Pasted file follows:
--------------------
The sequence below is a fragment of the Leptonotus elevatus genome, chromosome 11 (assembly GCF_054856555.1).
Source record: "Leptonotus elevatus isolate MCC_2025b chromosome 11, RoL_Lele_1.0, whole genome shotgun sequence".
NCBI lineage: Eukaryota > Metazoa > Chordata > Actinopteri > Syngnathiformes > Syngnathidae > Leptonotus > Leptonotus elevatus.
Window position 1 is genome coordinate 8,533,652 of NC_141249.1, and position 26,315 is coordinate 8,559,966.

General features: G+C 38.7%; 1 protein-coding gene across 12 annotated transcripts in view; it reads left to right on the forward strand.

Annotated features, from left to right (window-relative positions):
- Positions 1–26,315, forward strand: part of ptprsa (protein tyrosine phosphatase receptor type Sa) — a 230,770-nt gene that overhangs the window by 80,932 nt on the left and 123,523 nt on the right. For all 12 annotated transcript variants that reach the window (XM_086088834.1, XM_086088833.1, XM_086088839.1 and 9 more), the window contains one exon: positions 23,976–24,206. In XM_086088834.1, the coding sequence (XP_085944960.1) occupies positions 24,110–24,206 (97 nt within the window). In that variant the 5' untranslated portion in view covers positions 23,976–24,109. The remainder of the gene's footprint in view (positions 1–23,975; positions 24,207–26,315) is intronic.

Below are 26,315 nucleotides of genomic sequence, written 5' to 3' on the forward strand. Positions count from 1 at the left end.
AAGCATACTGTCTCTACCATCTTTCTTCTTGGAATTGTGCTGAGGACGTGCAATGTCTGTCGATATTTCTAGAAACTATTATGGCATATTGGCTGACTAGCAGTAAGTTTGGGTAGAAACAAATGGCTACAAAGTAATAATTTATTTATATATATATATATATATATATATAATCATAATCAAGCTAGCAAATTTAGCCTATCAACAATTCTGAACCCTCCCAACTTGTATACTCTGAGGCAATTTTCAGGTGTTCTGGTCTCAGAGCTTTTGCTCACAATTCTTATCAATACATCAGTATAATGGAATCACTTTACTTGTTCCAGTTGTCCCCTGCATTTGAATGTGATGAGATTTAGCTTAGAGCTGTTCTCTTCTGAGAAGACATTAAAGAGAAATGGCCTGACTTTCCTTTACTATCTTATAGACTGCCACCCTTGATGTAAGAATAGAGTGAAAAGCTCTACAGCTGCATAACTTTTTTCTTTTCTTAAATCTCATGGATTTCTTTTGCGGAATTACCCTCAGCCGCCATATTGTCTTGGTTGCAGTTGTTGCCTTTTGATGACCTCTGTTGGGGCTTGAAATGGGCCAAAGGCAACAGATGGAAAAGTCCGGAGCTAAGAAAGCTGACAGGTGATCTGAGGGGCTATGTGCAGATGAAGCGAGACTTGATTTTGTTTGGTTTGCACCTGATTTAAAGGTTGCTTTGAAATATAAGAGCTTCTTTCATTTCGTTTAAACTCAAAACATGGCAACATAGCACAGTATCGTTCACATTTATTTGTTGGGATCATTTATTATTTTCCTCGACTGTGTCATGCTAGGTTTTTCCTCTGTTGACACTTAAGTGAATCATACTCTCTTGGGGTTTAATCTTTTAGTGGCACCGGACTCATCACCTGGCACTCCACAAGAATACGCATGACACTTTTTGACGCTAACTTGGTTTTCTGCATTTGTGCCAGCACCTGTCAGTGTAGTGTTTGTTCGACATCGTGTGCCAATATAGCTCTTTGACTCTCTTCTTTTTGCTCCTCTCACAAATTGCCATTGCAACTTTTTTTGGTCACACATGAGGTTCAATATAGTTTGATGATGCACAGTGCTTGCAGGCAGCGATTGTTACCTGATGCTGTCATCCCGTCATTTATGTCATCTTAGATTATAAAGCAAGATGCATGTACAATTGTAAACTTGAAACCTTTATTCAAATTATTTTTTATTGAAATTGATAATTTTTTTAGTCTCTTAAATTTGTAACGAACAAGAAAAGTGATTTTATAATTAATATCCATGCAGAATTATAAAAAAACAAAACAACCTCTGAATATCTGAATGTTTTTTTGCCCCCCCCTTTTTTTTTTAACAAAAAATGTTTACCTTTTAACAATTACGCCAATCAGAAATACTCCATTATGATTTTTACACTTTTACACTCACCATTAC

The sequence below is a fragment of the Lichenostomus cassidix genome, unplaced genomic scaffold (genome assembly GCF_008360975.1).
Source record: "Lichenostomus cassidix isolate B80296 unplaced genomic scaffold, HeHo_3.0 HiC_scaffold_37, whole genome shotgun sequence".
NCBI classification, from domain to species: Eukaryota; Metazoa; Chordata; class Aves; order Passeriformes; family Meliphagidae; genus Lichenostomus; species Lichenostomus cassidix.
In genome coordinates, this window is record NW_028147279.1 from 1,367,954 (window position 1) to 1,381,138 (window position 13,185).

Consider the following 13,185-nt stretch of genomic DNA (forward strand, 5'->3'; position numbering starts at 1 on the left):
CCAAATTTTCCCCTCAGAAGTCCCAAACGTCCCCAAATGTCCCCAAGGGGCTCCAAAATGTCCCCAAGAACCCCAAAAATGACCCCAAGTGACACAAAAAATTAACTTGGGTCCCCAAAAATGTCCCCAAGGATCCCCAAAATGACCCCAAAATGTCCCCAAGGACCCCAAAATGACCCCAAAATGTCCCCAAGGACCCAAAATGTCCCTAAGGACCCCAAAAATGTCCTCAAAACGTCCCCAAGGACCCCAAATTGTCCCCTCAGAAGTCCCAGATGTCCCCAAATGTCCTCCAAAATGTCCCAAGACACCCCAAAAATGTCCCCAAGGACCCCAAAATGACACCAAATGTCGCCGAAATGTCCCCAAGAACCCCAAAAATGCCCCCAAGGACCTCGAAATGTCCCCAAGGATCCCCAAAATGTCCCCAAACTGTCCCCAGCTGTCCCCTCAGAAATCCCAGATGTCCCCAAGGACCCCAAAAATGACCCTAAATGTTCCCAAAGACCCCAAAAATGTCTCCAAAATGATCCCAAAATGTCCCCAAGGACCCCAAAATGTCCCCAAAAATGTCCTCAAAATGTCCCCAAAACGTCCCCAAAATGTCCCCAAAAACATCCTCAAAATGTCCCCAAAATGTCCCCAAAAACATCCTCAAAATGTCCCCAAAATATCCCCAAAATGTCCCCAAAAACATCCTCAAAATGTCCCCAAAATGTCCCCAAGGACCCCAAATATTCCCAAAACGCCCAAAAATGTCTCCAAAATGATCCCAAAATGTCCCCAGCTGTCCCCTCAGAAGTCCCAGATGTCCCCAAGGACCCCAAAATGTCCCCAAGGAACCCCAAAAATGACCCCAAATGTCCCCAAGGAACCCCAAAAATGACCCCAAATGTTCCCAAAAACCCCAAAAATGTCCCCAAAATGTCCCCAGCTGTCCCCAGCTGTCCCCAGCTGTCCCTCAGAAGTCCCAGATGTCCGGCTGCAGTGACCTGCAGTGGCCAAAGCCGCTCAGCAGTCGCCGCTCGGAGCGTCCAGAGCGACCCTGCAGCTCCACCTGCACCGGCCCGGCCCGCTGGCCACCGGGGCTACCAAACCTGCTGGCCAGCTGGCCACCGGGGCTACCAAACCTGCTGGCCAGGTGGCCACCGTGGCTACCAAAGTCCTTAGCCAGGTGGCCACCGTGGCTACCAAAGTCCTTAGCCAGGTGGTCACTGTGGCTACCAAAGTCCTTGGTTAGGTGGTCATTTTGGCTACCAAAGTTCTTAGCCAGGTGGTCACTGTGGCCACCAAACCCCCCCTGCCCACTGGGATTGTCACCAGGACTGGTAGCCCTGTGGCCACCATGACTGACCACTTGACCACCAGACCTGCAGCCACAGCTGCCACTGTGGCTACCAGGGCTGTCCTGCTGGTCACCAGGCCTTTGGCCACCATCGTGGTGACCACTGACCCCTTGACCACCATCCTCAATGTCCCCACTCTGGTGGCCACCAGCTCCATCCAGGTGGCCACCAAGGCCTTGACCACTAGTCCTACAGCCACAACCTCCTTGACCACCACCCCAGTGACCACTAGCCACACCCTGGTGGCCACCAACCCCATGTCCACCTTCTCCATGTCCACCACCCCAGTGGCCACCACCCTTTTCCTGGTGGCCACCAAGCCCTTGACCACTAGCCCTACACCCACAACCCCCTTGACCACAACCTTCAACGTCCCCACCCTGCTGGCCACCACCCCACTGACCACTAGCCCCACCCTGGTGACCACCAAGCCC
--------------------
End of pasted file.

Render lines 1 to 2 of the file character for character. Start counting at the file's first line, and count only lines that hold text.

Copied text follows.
The sequence below is a fragment of the Leptonotus elevatus genome, chromosome 11 (assembly GCF_054856555.1).
Source record: "Leptonotus elevatus isolate MCC_2025b chromosome 11, RoL_Lele_1.0, whole genome shotgun sequence".